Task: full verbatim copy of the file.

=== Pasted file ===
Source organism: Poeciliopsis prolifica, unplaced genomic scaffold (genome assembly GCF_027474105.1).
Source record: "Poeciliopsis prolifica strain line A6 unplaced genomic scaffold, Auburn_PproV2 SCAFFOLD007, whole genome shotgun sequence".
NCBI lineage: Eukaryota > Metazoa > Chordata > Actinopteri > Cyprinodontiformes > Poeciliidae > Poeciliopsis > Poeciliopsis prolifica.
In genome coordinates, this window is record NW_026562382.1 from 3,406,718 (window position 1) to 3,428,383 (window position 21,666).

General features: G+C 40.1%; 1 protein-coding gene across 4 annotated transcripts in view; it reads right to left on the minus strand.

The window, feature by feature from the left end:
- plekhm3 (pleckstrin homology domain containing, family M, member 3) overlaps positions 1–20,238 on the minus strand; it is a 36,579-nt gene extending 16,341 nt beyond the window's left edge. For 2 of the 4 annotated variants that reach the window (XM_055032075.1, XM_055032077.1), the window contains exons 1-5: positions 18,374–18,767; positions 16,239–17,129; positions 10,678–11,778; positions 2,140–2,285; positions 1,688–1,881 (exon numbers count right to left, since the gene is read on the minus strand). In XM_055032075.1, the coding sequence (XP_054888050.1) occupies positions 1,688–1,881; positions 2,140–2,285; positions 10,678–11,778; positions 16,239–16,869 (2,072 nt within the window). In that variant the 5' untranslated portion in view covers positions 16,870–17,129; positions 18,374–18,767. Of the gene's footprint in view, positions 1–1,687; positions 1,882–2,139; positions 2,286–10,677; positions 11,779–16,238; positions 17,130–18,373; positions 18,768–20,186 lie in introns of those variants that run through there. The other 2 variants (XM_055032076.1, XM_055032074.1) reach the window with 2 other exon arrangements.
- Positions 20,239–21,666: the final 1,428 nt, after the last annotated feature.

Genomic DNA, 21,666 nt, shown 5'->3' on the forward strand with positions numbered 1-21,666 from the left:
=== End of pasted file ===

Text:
Source organism: Poeciliopsis prolifica, unplaced genomic scaffold (genome assembly GCF_027474105.1).
Source record: "Poeciliopsis prolifica strain line A6 unplaced genomic scaffold, Auburn_PproV2 SCAFFOLD007, whole genome shotgun sequence".
NCBI lineage: Eukaryota > Metazoa > Chordata > Actinopteri > Cyprinodontiformes > Poeciliidae > Poeciliopsis > Poeciliopsis prolifica.
In genome coordinates, this window is record NW_026562382.1 from 3,406,718 (window position 1) to 3,428,383 (window position 21,666).

General features: G+C 40.1%; 1 protein-coding gene across 4 annotated transcripts in view; it reads right to left on the minus strand.

The window, feature by feature from the left end:
- plekhm3 (pleckstrin homology domain containing, family M, member 3) overlaps positions 1–20,238 on the minus strand; it is a 36,579-nt gene extending 16,341 nt beyond the window's left edge. For 2 of the 4 annotated variants that reach the window (XM_055032075.1, XM_055032077.1), the window contains exons 1-5: positions 18,374–18,767; positions 16,239–17,129; positions 10,678–11,778; positions 2,140–2,285; positions 1,688–1,881 (exon numbers count right to left, since the gene is read on the minus strand). In XM_055032075.1, the coding sequence (XP_054888050.1) occupies positions 1,688–1,881; positions 2,140–2,285; positions 10,678–11,778; positions 16,239–16,869 (2,072 nt within the window). In that variant the 5' untranslated portion in view covers positions 16,870–17,129; positions 18,374–18,767. Of the gene's footprint in view, positions 1–1,687; positions 1,882–2,139; positions 2,286–10,677; positions 11,779–16,238; positions 17,130–18,373; positions 18,768–20,186 lie in introns of those variants that run through there. The other 2 variants (XM_055032076.1, XM_055032074.1) reach the window with 2 other exon arrangements.
- Positions 20,239–21,666: the final 1,428 nt, after the last annotated feature.

Genomic DNA, 21,666 nt, shown 5'->3' on the forward strand with positions numbered 1-21,666 from the left: